Friday, February 18, 2005

Capital Punishment: A Biblical Perspective

As a radical, right-wing, Christian neocon, I've long been in support of capital punishment. My belief is that the death penalty serves as a great deterrent for certain crimes, such as the murder of a police officer. In addition, some criminals remain unrepentant until their last breath, and no amount of incarceration is going to "rehabilitate" them. Some of my liberal friends have questioned my double standard since I'm also pro-life. Although it's curious that they fail to see the hypocrisy in their own pro-abortion, anti-capital punishment platform, I am left to wonder whether my position is indeed inconsistent.

After stripping out the radical, right-wing, and neocon from my tongue-in-cheek label, I'm left with Christian, more specifically a Catholic Christian. Turning to the teaching of the Catholic Church, I am left uncertain as to whether capital punishment is right or wrong. Some will say the Church is strictly opposed to capital punishment, others will say the Church allows for capital punishment. After a quick review of the Catechism of the Catholic Church, it is clear that capital punishment is allowed only in the most extreme situations. The Catechism states in paragraph 2267:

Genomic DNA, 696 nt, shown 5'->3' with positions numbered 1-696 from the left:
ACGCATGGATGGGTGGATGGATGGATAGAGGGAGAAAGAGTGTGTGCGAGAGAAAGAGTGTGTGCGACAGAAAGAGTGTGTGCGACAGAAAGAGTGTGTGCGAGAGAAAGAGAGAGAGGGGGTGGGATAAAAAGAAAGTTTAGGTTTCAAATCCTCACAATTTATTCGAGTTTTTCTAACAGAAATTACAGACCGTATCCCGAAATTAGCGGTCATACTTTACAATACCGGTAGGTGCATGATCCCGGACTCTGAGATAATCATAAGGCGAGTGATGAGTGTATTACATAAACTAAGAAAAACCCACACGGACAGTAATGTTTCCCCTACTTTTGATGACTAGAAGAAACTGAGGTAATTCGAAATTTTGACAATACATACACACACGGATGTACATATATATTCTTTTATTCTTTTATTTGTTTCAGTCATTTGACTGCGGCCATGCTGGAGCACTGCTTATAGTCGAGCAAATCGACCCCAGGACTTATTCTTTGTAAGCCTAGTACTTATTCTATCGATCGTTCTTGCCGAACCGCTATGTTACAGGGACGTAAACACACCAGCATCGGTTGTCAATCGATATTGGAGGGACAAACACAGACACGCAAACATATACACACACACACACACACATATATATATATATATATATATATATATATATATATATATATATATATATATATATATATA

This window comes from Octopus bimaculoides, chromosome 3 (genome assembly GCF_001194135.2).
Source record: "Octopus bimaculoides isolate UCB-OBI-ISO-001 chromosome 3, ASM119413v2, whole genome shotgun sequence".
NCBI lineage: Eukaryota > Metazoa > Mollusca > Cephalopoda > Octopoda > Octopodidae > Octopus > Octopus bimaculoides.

The traditional teaching of the Church does not exclude, presupposing full ascertainment of the identity and responsibility of the offender, recourse to the death penalty, when this is the only practicable way to defend the lives of human beings effectively against the aggressor.

For non-Catholic Christians and Jews, the Old Testament provides clear teaching on the matter (Ezekial 18):
    Do I indeed derive any pleasure from the death of the wicked? says the Lord GOD. Do I not rather rejoice when he turns from his evil way that he may live?

Perhaps those of us who are pro-capital punishment should reflect on these teachings, and pray for a change of heart.

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